At the banquet we shared stories about the people and places we visited. I can honestly say that I went places that I would never have consider before the rally. Now, there are places I'd like to return to when I have more time to truly enjoy the sites and sounds. I have to admit I was curious where I had ended up in the overall standing. Because of my fiasco with finding places and getting lost I figured I'd be lucky to be mid pack. But it didn't matter. I had FUN and this would not be my last! As Rick got up for the presentations he started listing the mileages of some of the riders. 2200 miles and a BBG! What a ride that must have been! Then he started with the top 20 and their points. #20 had fewer points than I had. I was amazed. I had made the top 20. What a thrill. As he continued to read the points and names I found that I had come in 11th overall. Then as he was making some special presentations I also found out that I had been the top finishing Rookie! Again, what a rush. I was really glad that my wife had decided to come to the banquet. Her support in my hobbies is just indescribable. Along with the top Rookie award came a plaque and a free entry into next years MD20-20. Now all I have to do is figure out how to get back from Korea next Memorial Day and come up with a bike that I can ride in the rally. Life is full of challenges. However, the rally showed me that challenges have solutions!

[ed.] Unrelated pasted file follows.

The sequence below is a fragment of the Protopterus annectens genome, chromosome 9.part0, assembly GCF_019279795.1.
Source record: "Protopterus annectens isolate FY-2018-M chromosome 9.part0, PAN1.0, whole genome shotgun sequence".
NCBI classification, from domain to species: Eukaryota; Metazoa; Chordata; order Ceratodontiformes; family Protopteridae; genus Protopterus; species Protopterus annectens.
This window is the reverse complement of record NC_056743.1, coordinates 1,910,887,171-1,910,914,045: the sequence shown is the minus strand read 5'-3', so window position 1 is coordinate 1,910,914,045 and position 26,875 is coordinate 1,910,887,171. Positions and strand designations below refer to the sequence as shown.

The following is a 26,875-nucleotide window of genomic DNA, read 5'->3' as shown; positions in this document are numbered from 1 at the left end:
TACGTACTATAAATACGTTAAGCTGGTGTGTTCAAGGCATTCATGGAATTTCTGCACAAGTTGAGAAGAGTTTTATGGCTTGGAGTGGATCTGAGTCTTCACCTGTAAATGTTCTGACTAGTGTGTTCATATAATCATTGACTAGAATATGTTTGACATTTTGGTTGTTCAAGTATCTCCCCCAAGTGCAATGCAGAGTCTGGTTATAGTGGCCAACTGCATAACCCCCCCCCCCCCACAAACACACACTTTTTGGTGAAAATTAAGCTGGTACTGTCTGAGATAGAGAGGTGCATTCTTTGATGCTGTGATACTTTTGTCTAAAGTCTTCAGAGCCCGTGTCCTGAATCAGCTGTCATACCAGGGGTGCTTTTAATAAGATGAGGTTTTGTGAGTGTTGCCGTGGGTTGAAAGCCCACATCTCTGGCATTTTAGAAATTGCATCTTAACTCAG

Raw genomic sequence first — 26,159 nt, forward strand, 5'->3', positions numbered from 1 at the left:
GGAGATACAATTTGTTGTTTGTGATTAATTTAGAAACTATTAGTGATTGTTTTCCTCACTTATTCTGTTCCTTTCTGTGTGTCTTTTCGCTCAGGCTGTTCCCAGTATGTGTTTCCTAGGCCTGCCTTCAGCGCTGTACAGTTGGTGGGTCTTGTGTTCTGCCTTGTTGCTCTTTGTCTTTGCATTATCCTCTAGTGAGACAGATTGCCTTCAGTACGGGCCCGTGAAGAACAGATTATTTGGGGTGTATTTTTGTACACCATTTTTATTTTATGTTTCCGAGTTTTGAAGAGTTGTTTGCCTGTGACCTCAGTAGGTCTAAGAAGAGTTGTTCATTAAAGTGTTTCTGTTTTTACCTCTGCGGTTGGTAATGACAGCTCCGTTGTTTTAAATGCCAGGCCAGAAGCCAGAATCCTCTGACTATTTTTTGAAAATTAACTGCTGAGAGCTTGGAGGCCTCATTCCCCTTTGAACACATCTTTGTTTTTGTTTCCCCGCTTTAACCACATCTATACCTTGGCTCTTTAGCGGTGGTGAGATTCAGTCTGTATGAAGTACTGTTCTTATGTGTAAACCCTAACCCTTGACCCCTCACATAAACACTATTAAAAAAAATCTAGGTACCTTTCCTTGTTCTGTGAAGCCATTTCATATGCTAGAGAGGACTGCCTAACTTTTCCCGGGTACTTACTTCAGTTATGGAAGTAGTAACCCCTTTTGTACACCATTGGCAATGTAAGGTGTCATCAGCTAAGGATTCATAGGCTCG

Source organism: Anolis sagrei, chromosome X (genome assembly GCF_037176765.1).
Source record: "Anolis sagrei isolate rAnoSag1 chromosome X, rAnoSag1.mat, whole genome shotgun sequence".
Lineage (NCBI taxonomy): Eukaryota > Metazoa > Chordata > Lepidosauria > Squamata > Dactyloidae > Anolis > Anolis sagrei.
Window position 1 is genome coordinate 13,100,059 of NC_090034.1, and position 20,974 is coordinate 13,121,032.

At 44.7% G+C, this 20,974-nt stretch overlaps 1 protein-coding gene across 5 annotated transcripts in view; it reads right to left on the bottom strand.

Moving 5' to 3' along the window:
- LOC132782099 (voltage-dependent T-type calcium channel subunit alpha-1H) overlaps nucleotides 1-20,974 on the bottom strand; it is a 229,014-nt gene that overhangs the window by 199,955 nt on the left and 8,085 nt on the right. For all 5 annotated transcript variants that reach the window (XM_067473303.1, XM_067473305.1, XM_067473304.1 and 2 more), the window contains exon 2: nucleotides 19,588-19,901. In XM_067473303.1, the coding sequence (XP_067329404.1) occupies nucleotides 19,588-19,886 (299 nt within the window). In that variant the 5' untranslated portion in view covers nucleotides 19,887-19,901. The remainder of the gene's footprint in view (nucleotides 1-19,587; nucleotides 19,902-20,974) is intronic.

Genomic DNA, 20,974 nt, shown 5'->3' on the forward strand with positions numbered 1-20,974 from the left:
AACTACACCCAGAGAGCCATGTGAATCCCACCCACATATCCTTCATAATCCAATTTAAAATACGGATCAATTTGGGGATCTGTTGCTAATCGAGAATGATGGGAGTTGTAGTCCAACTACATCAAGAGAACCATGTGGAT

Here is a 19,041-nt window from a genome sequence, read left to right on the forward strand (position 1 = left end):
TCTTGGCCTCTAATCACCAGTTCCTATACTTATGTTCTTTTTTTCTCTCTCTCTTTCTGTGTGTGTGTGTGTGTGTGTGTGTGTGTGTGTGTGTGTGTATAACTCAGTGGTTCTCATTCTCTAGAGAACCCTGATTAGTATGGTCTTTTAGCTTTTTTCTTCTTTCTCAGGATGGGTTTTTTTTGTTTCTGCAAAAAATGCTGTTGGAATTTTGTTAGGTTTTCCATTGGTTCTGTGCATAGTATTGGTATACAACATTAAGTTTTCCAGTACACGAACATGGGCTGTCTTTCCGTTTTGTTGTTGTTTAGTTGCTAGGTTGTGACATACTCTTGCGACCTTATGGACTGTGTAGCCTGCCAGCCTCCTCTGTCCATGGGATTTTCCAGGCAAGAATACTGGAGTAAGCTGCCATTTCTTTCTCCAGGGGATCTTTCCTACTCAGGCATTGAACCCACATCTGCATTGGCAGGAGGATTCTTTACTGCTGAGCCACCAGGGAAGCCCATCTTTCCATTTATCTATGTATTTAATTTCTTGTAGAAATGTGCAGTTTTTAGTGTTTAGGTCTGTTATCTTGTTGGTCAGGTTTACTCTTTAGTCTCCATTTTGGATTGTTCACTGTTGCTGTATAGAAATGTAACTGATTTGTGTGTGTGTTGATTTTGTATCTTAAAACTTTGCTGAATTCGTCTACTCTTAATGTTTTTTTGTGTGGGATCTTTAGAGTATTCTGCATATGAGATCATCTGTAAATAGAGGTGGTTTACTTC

If you want to experience the only multi-day rally on the right coast, this is it! Mark it on your calendars, Rick, Todd, Brent, Louis, and the crew are going to have you well entertained. Thanks guys for the time of my life!
Gary Stipe US Army (Retired)
AMA Life, MOA Life, RA, (BMW)2, IBA
"Life Is Uncertain ~ What's Important To You?"